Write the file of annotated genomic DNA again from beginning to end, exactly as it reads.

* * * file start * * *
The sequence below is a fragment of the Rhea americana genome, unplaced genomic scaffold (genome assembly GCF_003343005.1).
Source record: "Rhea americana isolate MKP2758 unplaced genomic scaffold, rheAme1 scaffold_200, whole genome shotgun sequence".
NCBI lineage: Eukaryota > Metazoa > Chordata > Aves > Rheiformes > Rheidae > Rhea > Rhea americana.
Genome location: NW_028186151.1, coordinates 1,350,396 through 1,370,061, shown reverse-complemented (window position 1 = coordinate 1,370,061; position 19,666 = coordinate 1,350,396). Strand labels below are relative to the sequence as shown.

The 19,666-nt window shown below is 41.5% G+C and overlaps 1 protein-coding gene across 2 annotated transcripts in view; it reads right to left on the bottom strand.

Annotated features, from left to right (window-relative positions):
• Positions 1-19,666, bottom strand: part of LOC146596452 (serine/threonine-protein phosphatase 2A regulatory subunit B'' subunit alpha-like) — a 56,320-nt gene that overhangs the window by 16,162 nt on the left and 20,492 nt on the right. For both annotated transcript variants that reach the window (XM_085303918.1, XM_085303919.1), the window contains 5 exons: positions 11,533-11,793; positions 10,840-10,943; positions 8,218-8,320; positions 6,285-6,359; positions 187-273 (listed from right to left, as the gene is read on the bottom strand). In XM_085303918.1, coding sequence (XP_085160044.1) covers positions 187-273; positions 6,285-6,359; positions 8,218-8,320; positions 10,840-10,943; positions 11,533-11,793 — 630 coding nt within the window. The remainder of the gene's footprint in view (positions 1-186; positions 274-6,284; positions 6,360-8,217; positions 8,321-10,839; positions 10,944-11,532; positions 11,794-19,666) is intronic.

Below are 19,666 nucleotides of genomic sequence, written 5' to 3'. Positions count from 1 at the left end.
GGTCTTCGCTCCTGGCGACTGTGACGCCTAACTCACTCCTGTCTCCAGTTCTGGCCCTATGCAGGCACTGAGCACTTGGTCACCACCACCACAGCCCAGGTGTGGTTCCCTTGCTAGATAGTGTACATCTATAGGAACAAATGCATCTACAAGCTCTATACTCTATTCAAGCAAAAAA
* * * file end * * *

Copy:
The sequence below is a fragment of the Rhea americana genome, unplaced genomic scaffold (genome assembly GCF_003343005.1).
Source record: "Rhea americana isolate MKP2758 unplaced genomic scaffold, rheAme1 scaffold_200, whole genome shotgun sequence".
NCBI lineage: Eukaryota > Metazoa > Chordata > Aves > Rheiformes > Rheidae > Rhea > Rhea americana.
Genome location: NW_028186151.1, coordinates 1,350,396 through 1,370,061, shown reverse-complemented (window position 1 = coordinate 1,370,061; position 19,666 = coordinate 1,350,396). Strand labels below are relative to the sequence as shown.

The 19,666-nt window shown below is 41.5% G+C and overlaps 1 protein-coding gene across 2 annotated transcripts in view; it reads right to left on the bottom strand.

Annotated features, from left to right (window-relative positions):
• Positions 1-19,666, bottom strand: part of LOC146596452 (serine/threonine-protein phosphatase 2A regulatory subunit B'' subunit alpha-like) — a 56,320-nt gene that overhangs the window by 16,162 nt on the left and 20,492 nt on the right. For both annotated transcript variants that reach the window (XM_085303918.1, XM_085303919.1), the window contains 5 exons: positions 11,533-11,793; positions 10,840-10,943; positions 8,218-8,320; positions 6,285-6,359; positions 187-273 (listed from right to left, as the gene is read on the bottom strand). In XM_085303918.1, coding sequence (XP_085160044.1) covers positions 187-273; positions 6,285-6,359; positions 8,218-8,320; positions 10,840-10,943; positions 11,533-11,793 — 630 coding nt within the window. The remainder of the gene's footprint in view (positions 1-186; positions 274-6,284; positions 6,360-8,217; positions 8,321-10,839; positions 10,944-11,532; positions 11,794-19,666) is intronic.

Below are 19,666 nucleotides of genomic sequence, written 5' to 3'. Positions count from 1 at the left end.
GGTCTTCGCTCCTGGCGACTGTGACGCCTAACTCACTCCTGTCTCCAGTTCTGGCCCTATGCAGGCACTGAGCACTTGGTCACCACCACCACAGCCCAGGTGTGGTTCCCTTGCTAGATAGTGTACATCTATAGGAACAAATGCATCTACAAGCTCTATACTCTATTCAAGCAAAAAA